• A Calendar of Firsts

    It is a capital plan for the children to keep a calendar–the first oak-leaf, the first tadpole, the first cowslip, the first catkin, the first ripe blackberries, where seen, and when. The next year they will know when and where to look out for their favourites, and will, every year, be in a condition to add new observations. Think of the zest and interest the object, which such a practice will give to daily walks and little excursions.

    Charlotte Mason

3I hope this is helpful & gives you some food for thought.                                                              Happy exploring!

 

Calendar of Firsts ~ Week 49

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Week 49! I cannot quite believe I have only three pages left to complete in my Calendar of Firsts.

Unfortunately I have not been able to carve out time to make another video, and as we head toward Christmas, I see that becoming even less likely. I am hoping to create a video showing a flip though my journal after Christmas.

Lots of rain here this week. (Forgive me, I am English and our main preoccupation is weather.) Mornings are either warm and damp, or cold and dry, the latter being much more preferable! The feeders have been very busy, and we have had wee flocks of Starlings. I found this bird such a challenge to paint, and whilst I am not entirely happy with my sketch, I did get to observe this bird such a lot whilst working in my journal. Which is largely the point of nature journaling, is it not.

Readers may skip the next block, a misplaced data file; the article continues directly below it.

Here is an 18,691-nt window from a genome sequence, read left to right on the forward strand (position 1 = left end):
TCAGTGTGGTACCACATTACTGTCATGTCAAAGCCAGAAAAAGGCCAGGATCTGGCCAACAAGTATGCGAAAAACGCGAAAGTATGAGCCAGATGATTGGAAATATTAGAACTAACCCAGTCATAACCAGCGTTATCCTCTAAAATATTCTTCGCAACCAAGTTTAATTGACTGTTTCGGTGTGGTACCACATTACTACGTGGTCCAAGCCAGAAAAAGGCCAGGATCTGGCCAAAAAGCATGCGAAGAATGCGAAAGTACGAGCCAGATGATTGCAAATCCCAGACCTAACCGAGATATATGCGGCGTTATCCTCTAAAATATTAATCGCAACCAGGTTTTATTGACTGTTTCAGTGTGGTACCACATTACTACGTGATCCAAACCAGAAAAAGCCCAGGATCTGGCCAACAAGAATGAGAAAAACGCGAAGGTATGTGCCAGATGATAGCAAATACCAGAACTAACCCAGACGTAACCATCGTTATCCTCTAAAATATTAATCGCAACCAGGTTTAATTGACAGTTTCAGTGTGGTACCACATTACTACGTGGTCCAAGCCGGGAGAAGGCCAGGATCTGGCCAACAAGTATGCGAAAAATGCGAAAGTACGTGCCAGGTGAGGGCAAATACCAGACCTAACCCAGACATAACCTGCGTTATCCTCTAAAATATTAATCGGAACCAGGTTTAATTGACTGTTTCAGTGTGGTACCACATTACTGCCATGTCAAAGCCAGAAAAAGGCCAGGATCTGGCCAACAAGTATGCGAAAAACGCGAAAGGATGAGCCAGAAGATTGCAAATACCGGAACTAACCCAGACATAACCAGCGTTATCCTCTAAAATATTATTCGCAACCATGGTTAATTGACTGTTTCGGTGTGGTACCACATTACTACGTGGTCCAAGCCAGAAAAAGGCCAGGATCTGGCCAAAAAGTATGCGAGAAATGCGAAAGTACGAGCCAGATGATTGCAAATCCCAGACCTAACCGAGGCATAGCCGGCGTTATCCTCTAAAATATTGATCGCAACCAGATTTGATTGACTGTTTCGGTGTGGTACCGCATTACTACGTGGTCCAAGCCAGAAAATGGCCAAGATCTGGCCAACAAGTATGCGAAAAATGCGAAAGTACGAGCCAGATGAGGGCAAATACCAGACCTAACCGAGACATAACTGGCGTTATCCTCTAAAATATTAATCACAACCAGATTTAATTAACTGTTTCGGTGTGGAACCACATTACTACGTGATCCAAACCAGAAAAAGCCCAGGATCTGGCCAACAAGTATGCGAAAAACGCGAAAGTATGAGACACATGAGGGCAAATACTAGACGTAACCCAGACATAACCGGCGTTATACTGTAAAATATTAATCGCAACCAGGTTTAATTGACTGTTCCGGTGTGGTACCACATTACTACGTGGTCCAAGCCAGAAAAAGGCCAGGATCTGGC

I have also noticed lots of moss over the last few weeks, so I added a quick sketch of the rather unimaginatively named ‘Ordinary moss’.

What’s happening in the natural world where you live?
Happy exploring!

Begin Nature Journaling Today

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I know many of you would like to start nature journaling. It’s really very simple; go for a walk, or look out of your window, and simply begin to sketch. Sometimes though, it is good to have a little more direction, so here are some ideas to get you going:

  • Begin a plant study, observe it for an entire year and record its changes. This could be a wildflower, tree, shrub, or plant growing in your garden.
  • Study the sky, the movement of the sun, sunrise and sunset times, and the hours of daylight, the position of the stars, and cycle of the moon.
  • Keep a nature journal all about your garden. Record what grows when, plan your dream vegetable patch, include layouts, sketches of plants, photographs. This will be a useful resource and a great treasure.
  • Spend 15 minutes a day watching your bird feeder. Record who visits and when. Follow up with studies on the individual birds.
  • Begin a Calendar of Firsts to record local phenology.
  • Record the weather. Cloud shapes, precipitation, wind direction and speed.

I hope this helps to give you some ideas. If you would like a regular nature study companion, you may find my book Exploring Nature With Children to be useful. A complete, year-long curriculum designed to guide you, step by step, through an entire calendar year of nature study. Completely self-contained, this book has all the information you need to make nature study happen regularly for your family.

Happy exploring!